It was a pagan world, outside the borders of the accepted disciplines and understandings of civilization. But spiritual. Deeply spiritual. The supernatural was everywhere, in places and days, people and events, filling their lives with images, symbols and ritual. The earth and all in it was sacred; gods and goddesses roamed the landscape; the world of magic was embraced; but there was no God who sat in Heaven, and no knowledge of a Christ who had come to earth.
Into this postmodern milieu, 1500 years before postmodernism was born, came Patrick, the patron saint and national apostle of Ireland (c. 5th century).
Patrick did not come to his task by choice. Kidnapped at the age of fifteen from his father’s villa in Britain, he was enslaved in Ireland and made to serve as a shepherd. There he came into the fullness of Christian faith, and after six years of praying, finally made his escape. But upon reaching his homeland, he had a dream where a man who seemed to come from Ireland handed him a letter titled “The Voice of the Irish,” and at the same time heard the voices of those who lived “beside the Wood of Foclut, which lies near the Western Sea” asking him to “come back and walk once more among us.” Patrick writes that he was “pierced to my heart’s core.”
Patrick returned to Ireland. Not as a slave, but as a missionary.
The legends surrounding Patrick are, well, legendary. He reportedly drove the snakes out of Ireland into the sea. Whether true or not, there are no snakes in Ireland to this day. Another is that he used the shamrock to explain the Trinity. There may be some truth to this; pointing back to Patrick, the shamrock is the national flower of Ireland. He is to have confronted and overpowered the druids; fasted for forty days and nights on a holy mountain; and openly challenged a king by lighting a fire for an Easter celebration in open opposition to the edict that only one fire was to burn in the land, and that for the pagan feast of Bealtaine.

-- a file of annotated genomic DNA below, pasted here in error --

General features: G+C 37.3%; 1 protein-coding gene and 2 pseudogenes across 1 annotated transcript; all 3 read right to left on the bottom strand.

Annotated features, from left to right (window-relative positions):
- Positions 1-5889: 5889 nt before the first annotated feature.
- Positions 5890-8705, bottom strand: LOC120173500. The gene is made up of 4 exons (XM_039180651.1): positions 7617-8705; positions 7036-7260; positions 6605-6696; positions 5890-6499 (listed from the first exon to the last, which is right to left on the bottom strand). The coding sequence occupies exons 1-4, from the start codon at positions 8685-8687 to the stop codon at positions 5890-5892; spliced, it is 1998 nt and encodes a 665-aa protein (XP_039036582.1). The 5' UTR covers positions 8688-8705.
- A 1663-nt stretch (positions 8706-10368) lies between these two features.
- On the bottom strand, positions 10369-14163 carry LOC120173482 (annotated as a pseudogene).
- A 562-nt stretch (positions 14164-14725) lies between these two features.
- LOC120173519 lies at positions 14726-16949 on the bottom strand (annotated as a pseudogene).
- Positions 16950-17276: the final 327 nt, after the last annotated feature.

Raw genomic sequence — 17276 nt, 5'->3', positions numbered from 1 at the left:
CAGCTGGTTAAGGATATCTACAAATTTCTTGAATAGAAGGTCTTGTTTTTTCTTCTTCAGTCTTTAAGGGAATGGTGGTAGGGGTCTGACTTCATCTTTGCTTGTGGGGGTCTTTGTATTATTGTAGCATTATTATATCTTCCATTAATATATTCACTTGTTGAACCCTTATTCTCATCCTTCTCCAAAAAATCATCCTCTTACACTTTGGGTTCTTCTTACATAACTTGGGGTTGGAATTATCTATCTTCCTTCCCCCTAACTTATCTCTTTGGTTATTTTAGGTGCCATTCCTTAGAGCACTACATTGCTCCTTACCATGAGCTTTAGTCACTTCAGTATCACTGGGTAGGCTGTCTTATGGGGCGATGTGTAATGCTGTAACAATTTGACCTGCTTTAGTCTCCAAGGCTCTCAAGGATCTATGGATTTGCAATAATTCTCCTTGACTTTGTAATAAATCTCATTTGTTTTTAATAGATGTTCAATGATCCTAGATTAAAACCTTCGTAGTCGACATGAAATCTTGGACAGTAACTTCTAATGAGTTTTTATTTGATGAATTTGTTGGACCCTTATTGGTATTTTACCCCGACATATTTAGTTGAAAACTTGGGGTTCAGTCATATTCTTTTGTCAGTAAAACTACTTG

What is most apparent is that Patrick looked for ways to connect the message of Christ to a pagan, but supernaturalized, world. In doing so, he imaginatively put himself in the position of the Irish. Looking for what they held in common, Patrick made clear that he, too, embraced a world full of magic. As Thomas Cahill noted, the difference between Patrick’s magic and the magic of the druids was that in Patrick’s world, “all beings and events come from the hand of a good God”. When Patrick arrived, the Irish were still practicing human sacrifice; Patrick made it clear that through Christ’s supreme sacrifice, such offerings were no longer needed. Patrick took an entire culture’s leanings toward the spiritual and led them to Christ.
During Patrick’s time, all who lived outside of the boundaries, or walls, of Rome were called “barbarians” (literally, “without the walls”), and were to be avoided at all costs. The Irish were barbarians. Cahill writes that Patrick was the first Christian missionary to a culture outside of Rome’s world; “The step he took was in its way as bold as Columbus’s.” Patrick simply wrote, “I came in God’s strength...and had nothing to fear.” As a result, Maire B. De Paor writes that Patrick “not only changed the course of Irish history but made Ireland the burning and shining light of barbarian Europe for the best part of the next thousand years.”
So on the day that “everyone is Irish,” let’s wish for it to be of the kind modeled by the saint whose name marks the day.
James Emery White
The Confession of Saint Patrick, translated by John Skinner (New York: Image/Doubleday, 1998). There are only two surviving works that can be attributed to Patrick: his Confessio (“Confession”) and Epistola (his “Letter to Coroticus”).
Thomas Cahill, How the Irish Saved Civilization, (New York: Nan Talese/Doubleday, 1995).
Maire B. De Paor, Patrick: The Pilgrim Apostle of Ireland (New York: Regan/HarperCollins, 1998).
*Adapted from James Emery White, Serious Times (Downers Grove: Intervarsity Press).
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